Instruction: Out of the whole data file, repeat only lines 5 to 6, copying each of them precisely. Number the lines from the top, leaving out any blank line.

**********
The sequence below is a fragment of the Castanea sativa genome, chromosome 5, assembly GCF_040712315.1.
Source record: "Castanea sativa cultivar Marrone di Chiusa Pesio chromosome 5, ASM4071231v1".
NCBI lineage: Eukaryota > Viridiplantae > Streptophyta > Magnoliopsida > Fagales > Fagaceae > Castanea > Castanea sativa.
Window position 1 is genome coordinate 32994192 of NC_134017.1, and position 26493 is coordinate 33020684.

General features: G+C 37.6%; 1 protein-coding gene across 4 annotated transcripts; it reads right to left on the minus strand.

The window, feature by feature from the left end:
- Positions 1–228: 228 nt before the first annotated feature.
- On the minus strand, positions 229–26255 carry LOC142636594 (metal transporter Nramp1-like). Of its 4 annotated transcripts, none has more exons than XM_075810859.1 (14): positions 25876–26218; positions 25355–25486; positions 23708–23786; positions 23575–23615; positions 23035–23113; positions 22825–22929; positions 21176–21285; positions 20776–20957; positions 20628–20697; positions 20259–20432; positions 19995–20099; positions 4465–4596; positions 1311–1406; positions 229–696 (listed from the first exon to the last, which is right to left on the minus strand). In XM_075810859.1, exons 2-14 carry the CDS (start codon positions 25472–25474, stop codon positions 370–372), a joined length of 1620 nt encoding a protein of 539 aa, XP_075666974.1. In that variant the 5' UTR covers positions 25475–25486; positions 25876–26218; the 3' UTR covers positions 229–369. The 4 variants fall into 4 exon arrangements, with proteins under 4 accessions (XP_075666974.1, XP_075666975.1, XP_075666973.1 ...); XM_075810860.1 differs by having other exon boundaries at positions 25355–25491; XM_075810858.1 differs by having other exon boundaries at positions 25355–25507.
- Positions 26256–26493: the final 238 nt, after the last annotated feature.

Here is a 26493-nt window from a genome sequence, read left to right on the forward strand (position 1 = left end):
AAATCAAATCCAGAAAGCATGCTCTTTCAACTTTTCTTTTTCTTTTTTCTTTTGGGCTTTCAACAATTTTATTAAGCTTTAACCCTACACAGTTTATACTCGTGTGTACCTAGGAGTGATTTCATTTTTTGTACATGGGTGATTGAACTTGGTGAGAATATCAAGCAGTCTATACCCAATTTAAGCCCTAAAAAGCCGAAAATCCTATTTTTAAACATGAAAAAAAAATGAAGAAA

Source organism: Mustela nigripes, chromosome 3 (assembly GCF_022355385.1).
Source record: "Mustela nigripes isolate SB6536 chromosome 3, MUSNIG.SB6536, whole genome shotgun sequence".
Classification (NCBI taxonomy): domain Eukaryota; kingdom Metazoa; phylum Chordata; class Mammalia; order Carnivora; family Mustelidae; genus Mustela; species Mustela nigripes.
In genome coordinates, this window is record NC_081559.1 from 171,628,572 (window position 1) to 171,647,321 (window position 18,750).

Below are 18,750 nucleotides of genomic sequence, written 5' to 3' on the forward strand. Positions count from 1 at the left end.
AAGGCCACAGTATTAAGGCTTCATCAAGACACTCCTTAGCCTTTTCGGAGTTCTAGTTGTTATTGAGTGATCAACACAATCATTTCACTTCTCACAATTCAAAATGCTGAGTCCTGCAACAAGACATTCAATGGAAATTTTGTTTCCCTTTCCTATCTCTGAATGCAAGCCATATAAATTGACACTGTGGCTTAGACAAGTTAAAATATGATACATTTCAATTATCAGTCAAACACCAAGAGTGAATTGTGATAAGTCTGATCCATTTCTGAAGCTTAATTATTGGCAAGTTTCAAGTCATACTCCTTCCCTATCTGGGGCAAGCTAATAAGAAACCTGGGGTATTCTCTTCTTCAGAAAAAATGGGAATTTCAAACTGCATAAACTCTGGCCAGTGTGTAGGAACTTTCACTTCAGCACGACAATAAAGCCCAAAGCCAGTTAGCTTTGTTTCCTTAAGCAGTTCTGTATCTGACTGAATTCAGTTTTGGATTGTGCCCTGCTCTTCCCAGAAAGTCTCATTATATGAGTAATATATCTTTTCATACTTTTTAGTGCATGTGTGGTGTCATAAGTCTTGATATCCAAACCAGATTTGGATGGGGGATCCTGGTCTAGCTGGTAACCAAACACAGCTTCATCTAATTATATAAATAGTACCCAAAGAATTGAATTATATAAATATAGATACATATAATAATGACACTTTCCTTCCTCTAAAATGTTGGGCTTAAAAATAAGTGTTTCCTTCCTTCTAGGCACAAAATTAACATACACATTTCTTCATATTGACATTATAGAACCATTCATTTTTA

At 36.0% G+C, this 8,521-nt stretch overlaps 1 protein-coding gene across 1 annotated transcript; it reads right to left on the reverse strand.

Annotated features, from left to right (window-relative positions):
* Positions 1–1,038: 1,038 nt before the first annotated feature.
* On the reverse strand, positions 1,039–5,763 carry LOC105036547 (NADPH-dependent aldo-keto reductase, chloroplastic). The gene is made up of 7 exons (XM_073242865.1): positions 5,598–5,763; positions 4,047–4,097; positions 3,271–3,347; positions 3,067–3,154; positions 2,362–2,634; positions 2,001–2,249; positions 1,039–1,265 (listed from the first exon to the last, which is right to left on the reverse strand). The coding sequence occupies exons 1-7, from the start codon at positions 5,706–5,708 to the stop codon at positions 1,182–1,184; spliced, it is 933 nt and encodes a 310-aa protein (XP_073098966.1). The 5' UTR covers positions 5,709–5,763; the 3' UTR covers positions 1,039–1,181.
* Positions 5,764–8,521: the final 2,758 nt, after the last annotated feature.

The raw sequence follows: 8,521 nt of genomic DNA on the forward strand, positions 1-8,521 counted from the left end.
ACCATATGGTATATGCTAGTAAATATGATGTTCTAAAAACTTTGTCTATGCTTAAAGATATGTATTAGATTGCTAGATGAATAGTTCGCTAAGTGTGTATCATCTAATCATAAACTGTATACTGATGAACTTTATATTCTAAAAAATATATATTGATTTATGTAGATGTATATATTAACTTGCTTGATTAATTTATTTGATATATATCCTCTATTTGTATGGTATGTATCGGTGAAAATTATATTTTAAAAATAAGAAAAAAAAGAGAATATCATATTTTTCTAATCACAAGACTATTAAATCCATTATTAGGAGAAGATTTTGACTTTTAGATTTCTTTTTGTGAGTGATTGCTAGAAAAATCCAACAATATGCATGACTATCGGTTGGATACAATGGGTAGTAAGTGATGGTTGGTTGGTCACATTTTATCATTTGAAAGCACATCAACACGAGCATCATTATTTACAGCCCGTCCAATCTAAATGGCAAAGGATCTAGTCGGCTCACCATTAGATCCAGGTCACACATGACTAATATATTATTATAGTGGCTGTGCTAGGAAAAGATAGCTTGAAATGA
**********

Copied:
General features: G+C 37.6%; 1 protein-coding gene across 4 annotated transcripts; it reads right to left on the minus strand.

The window, feature by feature from the left end: